Russian lawmakers are fed up with American social media platforms labeling Russian state-affiliated outlets as Russian state-affiliated outlets.
In recent years, Facebook and Twitter enraged outlets such as Sputnik and RT by removing some of their pages for “inauthentic behavior” and cutting their advertising after U.S. intelligence said they had tried to interfere with the 2016 election. The platforms have also recently started alerting users to the fact that the outlets’ and their staffers’ accounts are linked to the Russian state.
Both RT and Sputnik grumbled that they and some Chinese outlets were being treated unfairly. They noted that the same labels were not being applied to Western public broadcasters such as the U.K.’s BBC and the U.S.’s NPR.
On Thursday, lawmakers from Vladimir Putin’s United Russia Party took up their cudgel on behalf of their state-affiliated media, proposing draft legislation that would allow the blockage of the U.S. social media platforms for discriminating against Russian outlets.
“The urgency in adopting the draft law is due to numerous cases of unjustified restriction of Russian citizens’ access to information in the Russian media by certain internet resources, including those registered outside Russia,” an accompanying note read, according to Reuters.
It’s difficult to tell whether the blockage threat, to be carried out by Russian communications regulator Roskomnadzor, is an idle one.
Microsoft’s LinkedIn has been banned in Russia for several years because the company refused to store the personal data of its Russian users on Russian soil.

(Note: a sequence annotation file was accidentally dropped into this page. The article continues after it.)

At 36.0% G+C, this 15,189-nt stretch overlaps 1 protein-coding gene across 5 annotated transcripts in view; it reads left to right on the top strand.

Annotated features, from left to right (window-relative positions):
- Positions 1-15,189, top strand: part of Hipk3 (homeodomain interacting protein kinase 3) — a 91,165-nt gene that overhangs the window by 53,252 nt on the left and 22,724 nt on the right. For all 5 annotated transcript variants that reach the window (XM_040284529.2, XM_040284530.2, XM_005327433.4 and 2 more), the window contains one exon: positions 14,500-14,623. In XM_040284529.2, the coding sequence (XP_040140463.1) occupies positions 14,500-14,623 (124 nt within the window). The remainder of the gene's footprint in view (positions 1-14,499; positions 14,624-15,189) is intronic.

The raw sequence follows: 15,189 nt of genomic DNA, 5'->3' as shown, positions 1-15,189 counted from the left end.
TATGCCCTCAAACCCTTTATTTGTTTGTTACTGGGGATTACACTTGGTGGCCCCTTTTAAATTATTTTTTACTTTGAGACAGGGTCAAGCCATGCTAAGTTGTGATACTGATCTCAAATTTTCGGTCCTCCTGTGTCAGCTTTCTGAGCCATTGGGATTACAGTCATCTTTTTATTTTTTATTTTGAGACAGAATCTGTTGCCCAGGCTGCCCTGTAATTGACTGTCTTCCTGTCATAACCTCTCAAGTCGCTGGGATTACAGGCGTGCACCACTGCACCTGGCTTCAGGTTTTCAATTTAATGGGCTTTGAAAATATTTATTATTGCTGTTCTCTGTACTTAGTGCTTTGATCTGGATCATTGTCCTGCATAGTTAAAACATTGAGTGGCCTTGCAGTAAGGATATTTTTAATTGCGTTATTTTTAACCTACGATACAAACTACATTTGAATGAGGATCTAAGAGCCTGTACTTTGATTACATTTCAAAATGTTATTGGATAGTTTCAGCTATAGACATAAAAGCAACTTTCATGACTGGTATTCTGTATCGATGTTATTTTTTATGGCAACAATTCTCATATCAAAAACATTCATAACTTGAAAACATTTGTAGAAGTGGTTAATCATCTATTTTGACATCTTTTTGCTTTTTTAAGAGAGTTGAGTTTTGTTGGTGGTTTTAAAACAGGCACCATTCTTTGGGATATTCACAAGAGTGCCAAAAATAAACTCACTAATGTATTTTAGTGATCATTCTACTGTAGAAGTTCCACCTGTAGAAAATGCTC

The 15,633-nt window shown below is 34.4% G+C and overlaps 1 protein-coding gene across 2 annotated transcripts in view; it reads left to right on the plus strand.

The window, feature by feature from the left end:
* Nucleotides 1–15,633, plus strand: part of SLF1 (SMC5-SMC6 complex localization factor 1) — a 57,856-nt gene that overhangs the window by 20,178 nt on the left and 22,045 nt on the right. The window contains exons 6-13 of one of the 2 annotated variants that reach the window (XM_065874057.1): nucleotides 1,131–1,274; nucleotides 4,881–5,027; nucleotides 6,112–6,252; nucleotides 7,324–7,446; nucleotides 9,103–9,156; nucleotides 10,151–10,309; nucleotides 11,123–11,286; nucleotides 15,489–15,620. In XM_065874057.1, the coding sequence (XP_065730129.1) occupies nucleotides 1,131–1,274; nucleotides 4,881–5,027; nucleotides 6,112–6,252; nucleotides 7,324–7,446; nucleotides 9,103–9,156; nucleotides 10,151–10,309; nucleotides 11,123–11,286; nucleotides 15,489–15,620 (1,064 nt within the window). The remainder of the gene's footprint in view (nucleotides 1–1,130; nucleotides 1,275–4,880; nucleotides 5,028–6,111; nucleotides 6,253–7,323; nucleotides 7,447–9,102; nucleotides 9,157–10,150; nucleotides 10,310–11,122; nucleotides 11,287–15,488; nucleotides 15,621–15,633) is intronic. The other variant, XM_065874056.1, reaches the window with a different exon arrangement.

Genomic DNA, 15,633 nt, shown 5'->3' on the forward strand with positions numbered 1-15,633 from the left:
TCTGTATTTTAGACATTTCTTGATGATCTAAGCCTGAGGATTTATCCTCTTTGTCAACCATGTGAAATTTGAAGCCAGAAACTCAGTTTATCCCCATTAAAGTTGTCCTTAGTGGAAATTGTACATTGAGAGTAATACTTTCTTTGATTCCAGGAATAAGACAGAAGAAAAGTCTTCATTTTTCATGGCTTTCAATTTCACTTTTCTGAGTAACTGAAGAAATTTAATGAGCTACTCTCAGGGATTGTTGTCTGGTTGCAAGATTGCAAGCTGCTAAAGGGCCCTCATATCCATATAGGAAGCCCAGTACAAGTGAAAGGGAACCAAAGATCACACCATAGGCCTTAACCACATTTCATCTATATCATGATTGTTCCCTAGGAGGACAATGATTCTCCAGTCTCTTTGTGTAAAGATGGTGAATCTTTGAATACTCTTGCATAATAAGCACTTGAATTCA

However, while the Russian authorities have for years been unsuccessfully trying to get Facebook and Twitter to comply with the same law, the threat of public outrage at such a move has restricted them to merely issuing fines—each company had to pay a less-than-whopping $63,000 earlier this year.
Neither Facebook nor Twitter had, at the time of writing, responded to a request for comment on the latest legislative proposal.
Putin’s government has imposed a wide range of restrictive measures on Internet use in Russia, including prosecutions for sharing memes that mock religious figures, running an ever-expanding list of banned websites and services, and banning the use of virtual private networks (VPNs) that can be used to circumvent those blocks.
However, this censorship system was weakened several months ago, thanks to a series of rulings from the European Court of Human Rights—which said Russia’s site-blocking measures were excessive and in violation of free expression—and from Roskomnadzor’s embarrassing climbdown regarding the blockage of Telegram, an encrypted messaging service that refused to hand the authorities its encryption keys and that successfully survived the regulator’s flailing efforts to stop Russians from accessing it.